Malalison Island

Malalison Island

Philippines / Visayas / Antique / Culasi

Sometimes, time stands still. Its those moments when you forget that the earth is still rotating, that your cell phone bill is on auto debit and, as long as everything is working correctly, your heart keeps beating. But sometimes, you happen upon a place so beautiful, so serine, it skips one of those beats. One can learn to appreciate places like the sparsely populated Malalison island (in Antique Province, just off the coast of Panay), despite the lack of things like cable television, reliable wifi and . . . electricity.



Well OK, they do have electricity, but it comes from a gas-powered generator and it is only available between 6 and 10 pm. Electricity is one of those modern conveniences that you rarely miss here; that is, if you are able to disconnect from your mobile phone. If you are not on the sand bar, snorkeling, going for a day hike, or chatting up the locals, then you are missing the entire point of being on this island.


Google it… or try “Mararison island.” Both yield similar results, and I could not tell you which one is correct because maps, blogs, and even signs throughout the village all display both spellings. The truth is, it doesn’t matter. Malalison Island, or Mararison Island, whatever you wish to call it, is the type of place that people travel to, to be humbled at the way they choose to live.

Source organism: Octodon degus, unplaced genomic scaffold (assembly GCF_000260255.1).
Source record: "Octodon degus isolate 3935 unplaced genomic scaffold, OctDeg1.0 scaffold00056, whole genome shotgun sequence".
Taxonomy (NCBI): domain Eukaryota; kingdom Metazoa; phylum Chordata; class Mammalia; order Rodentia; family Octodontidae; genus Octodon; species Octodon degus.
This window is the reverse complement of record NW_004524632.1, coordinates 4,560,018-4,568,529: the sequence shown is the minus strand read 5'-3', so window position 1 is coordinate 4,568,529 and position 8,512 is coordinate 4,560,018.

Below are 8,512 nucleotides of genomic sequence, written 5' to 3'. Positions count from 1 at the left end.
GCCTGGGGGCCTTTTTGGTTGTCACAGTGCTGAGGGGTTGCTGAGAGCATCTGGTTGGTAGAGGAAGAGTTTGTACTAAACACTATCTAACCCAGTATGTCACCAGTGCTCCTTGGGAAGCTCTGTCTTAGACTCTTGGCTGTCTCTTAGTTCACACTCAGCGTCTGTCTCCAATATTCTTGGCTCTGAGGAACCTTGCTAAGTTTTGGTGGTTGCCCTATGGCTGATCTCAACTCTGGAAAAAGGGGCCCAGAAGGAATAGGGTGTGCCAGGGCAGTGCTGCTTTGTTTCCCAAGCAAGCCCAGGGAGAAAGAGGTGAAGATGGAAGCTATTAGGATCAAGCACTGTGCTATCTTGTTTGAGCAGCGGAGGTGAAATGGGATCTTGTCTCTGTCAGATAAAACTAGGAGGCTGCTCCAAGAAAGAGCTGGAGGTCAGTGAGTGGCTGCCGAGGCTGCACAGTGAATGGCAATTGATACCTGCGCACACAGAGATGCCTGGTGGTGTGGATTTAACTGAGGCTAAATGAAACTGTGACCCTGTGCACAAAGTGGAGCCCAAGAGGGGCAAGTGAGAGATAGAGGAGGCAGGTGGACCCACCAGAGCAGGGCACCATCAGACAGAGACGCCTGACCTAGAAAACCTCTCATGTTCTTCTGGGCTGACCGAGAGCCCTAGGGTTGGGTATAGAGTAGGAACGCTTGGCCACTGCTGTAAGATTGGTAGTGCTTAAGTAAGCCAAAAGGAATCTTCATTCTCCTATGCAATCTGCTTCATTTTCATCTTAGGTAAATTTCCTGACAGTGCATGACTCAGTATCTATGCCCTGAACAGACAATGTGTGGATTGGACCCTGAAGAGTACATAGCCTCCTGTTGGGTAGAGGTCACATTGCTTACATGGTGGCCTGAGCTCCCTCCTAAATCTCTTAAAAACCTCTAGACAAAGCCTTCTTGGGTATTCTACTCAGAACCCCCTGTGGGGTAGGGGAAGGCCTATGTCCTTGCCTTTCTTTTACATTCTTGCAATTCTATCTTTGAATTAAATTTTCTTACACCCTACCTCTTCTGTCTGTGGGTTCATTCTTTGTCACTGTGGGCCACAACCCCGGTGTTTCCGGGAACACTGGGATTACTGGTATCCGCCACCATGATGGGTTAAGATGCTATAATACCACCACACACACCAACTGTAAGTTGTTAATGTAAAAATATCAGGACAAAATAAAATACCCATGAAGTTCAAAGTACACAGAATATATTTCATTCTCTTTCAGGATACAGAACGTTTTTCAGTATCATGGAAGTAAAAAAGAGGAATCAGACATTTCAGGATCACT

As you can imagine, this is not a big tourist destination. While the number of people that visit each year is increasing, tourists come from local destination on Pany. From Closeby cities like Iloilo or Bacolod.



The village of Malalison is where the majority of the islands residents live, and is where you will find all of the small resorts and homestays available. A stroll through the village will show you all the little shops and street food vendors that you need during your visit.



Snorkeling is without a guide and unsupervised. If you don’t have your own gear, you can rent a mask and snorkel all day for 50 pesos from one of the locals. The trekking however, is supervised. In fact, a guide is required. For a small fee, your group is lead by a resident up the hillside, through a field of carnivorous pitcher plants, to the top of the mountain where the radio tower is tethered, offering 360 degree panoramic views of the island. This is the perfect place to catch the sunset!



As you make your descent along the seaside cliffs, and towards the hidden cove with a black pebble beach, you are offered the option to trek back or pay a boatman for a lift back to the beach. I chose the latter, as it was already dark and the cool mist of the ocean spray was very refreshing after the hike.


Restaurants are sparse. Most visitors choose to buy fish from the local fisherman and have their host prepare it for them. If you prefer a simpler route, a stroll through the village will lead you past several street food vendors and pop up restaurants, but don’t expect many options.



With a little bit of something for everyone that is able to leave their cell phones alone for more than an hour, this tiny gem of an island still remains a bit of an undiscovered paradise. I always feel lucky to have the opportunity to visit islands like Malalison while they are still genuine and not yet commercialized. It’s a refreshing break from the room service and van shuttles. This island should be on your list when on Panay island or more specifically Antique Province. Live among the locals in paradise for a one of a kind experience.